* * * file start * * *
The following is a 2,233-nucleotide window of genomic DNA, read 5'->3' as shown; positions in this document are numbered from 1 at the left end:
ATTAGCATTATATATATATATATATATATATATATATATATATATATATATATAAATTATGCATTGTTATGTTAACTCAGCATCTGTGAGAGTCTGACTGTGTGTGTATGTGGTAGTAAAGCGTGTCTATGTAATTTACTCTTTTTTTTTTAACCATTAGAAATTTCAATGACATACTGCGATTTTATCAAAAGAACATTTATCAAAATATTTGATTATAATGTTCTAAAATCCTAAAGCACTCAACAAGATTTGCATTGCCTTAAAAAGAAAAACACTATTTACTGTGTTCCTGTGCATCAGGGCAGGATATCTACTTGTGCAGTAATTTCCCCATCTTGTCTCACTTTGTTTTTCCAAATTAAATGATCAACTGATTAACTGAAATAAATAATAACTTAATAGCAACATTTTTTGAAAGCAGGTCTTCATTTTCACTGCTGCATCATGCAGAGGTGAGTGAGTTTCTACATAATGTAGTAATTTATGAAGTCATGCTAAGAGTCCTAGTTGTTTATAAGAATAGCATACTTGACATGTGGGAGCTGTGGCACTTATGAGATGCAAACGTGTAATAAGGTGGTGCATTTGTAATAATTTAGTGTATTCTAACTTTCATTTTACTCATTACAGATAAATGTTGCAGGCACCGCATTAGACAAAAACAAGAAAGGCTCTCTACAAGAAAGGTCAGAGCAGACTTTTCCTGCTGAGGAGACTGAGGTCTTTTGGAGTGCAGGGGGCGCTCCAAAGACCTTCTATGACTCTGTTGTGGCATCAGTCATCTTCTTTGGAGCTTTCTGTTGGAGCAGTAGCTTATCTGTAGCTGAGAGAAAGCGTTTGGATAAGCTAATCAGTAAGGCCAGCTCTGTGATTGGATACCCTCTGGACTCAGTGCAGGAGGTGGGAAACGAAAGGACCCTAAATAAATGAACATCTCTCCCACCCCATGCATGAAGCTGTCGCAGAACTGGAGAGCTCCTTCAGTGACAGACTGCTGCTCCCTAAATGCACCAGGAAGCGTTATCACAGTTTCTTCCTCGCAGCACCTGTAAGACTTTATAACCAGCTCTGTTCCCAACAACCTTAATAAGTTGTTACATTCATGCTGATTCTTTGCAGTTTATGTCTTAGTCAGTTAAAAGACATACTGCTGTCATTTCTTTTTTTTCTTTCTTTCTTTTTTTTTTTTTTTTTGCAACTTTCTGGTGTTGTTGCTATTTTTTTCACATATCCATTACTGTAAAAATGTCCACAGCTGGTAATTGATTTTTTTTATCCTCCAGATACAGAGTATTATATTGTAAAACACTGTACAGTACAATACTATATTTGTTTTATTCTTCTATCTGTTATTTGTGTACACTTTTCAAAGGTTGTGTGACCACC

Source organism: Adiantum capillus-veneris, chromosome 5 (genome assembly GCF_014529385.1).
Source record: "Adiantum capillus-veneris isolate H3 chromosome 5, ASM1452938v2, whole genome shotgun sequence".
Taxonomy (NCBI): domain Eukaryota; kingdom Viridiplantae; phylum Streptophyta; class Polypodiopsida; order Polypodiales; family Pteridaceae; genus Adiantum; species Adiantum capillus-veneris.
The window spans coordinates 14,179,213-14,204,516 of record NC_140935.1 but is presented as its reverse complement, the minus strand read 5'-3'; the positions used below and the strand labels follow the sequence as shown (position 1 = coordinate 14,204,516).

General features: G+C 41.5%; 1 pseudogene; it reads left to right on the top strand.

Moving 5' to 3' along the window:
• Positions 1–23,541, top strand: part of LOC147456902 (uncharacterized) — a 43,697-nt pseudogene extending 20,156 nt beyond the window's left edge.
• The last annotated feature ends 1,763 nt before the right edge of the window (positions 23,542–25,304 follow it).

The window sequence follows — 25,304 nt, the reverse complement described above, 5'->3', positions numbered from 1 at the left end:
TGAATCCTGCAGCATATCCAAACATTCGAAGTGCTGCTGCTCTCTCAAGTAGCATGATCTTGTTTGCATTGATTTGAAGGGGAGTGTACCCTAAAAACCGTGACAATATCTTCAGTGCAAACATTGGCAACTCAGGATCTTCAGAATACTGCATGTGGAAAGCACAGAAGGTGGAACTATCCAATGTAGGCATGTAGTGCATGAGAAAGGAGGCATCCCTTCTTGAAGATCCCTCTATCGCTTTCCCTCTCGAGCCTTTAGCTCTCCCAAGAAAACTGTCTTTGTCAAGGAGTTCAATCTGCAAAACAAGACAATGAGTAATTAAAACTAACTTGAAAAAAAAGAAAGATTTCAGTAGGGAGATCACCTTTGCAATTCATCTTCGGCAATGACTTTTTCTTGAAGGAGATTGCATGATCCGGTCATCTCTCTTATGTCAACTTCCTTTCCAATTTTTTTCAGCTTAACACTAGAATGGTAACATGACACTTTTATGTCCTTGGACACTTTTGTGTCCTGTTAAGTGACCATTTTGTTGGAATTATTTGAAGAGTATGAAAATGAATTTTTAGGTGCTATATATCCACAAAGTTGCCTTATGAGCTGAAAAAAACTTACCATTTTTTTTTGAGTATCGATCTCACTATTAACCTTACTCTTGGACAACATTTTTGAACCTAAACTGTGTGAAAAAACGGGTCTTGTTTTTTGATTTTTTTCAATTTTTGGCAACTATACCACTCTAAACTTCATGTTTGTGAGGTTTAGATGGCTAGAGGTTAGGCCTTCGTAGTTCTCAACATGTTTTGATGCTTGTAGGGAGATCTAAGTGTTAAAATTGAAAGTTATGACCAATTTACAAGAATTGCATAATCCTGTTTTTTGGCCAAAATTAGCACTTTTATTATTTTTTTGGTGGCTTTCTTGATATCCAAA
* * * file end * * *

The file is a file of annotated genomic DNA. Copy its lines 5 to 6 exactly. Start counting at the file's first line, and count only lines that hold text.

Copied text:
Taxonomy (NCBI): domain Eukaryota; kingdom Viridiplantae; phylum Streptophyta; class Polypodiopsida; order Polypodiales; family Pteridaceae; genus Adiantum; species Adiantum capillus-veneris.
The window spans coordinates 14,179,213-14,204,516 of record NC_140935.1 but is presented as its reverse complement, the minus strand read 5'-3'; the positions used below and the strand labels follow the sequence as shown (position 1 = coordinate 14,204,516).